He is wearing a white lab coat. It’s funny, I think, that doctors really wear those. His name is Doctor Tancretti and he smells like Florida. Or maybe like old people. I can’t tell. Ever since we visited my family in Tampa the two kinda run together. He has short dark hair, and very tan skin like my grandpa, which also makes me think Florida and old people. His eyes seem permanently squinty. His nurse is a tall woman called Vicki who sneaks me extra stickers when the other nurses aren’t looking. She comes in now and gives a folder to the Doctor and then smiles at me. She will remember me every time I come back for the next fifteen years.

Vicki comes over to the exam table and says she is going to do a simple check up while Doctor Tancretti talks with my mom. She takes my temperature and blood pressure, and pokes at my stomach for a while. “I’m going to check your reflexes now, okay?” she tells me, holding up a small metal rod with a rubber tip shaped like a triangle. “You’re going to have to roll up your pants so I can get to your knees.” When I have done so, Vicki swings the rod into my kneecap. I smile as my leg jerks forward and slams back into the side of the exam table with a satisfying “thud.” She does the same thing to my other knee, and then begins to roll my pants back down. “Oh my!” She stops, examining my shins. You’re so bruised!” she asks if I play outside a lot, and tells me to be careful. Mom overhears.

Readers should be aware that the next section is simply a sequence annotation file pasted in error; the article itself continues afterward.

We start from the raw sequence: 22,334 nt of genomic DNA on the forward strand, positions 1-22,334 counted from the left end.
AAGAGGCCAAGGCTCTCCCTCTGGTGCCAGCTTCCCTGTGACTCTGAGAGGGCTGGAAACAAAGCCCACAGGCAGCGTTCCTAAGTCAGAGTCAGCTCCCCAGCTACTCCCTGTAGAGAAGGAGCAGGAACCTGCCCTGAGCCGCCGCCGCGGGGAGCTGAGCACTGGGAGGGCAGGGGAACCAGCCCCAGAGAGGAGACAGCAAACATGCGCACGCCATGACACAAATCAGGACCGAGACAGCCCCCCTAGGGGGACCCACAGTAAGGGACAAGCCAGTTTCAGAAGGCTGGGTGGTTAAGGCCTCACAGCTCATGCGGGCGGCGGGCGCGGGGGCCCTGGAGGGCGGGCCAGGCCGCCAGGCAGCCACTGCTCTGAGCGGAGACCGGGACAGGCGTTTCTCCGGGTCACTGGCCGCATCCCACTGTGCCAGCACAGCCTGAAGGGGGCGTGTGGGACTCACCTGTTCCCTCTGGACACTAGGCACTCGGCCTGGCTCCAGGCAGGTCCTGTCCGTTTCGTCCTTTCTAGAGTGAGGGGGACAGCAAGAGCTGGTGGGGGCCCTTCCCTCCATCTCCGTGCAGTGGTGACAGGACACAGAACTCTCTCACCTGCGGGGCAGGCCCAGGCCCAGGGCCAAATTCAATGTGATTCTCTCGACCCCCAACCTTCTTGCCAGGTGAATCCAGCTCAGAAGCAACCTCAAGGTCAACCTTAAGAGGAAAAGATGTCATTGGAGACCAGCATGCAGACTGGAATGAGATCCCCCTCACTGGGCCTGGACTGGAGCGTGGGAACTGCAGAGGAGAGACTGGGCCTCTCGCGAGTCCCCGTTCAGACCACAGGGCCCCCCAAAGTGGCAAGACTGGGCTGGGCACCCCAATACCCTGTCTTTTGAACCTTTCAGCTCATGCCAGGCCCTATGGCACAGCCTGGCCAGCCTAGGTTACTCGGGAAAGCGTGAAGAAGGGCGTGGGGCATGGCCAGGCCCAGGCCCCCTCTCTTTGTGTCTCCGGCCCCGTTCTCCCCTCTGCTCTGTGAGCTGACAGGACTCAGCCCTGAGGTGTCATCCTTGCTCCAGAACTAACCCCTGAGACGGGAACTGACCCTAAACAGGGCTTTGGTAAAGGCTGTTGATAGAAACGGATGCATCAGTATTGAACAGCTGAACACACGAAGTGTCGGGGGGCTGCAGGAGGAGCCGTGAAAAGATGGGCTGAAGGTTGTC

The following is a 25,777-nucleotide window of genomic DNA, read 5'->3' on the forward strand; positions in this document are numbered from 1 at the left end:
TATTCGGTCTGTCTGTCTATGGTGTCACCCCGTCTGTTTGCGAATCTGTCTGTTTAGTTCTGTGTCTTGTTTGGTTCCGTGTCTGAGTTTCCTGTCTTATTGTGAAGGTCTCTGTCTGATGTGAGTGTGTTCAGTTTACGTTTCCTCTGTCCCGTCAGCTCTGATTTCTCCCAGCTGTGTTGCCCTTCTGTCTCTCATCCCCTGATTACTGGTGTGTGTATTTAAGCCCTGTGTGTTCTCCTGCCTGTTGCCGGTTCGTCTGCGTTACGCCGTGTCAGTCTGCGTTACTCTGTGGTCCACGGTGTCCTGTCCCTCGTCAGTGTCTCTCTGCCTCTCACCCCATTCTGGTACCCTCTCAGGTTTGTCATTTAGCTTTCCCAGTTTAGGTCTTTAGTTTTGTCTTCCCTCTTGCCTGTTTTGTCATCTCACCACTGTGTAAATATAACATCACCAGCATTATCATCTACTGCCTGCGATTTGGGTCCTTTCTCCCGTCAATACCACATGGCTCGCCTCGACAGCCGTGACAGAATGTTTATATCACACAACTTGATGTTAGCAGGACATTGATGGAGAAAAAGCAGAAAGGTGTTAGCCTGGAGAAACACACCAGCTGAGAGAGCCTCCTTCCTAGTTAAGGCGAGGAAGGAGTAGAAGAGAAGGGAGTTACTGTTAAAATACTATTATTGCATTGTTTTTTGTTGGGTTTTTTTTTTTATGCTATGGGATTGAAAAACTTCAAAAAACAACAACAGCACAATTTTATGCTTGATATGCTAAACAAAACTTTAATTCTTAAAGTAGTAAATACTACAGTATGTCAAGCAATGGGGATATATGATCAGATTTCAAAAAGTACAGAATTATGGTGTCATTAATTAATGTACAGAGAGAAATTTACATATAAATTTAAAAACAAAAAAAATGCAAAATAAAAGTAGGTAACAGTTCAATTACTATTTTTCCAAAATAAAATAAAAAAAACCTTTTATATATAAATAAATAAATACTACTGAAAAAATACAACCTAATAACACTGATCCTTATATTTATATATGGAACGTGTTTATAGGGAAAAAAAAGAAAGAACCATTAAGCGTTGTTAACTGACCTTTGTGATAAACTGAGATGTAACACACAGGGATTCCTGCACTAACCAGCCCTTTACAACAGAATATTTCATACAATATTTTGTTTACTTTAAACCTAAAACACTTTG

“You’ve notice his legs?” she laughs. “I call them boy legs. Mical’s very active. He’s always running around and bangin into stuff. They’re constantly like that.” She sighs. “Boy legs.” We all have a good laugh at my habit of getting hurt, a habit that will soon put me on crutches six different times in as many years. Continue reading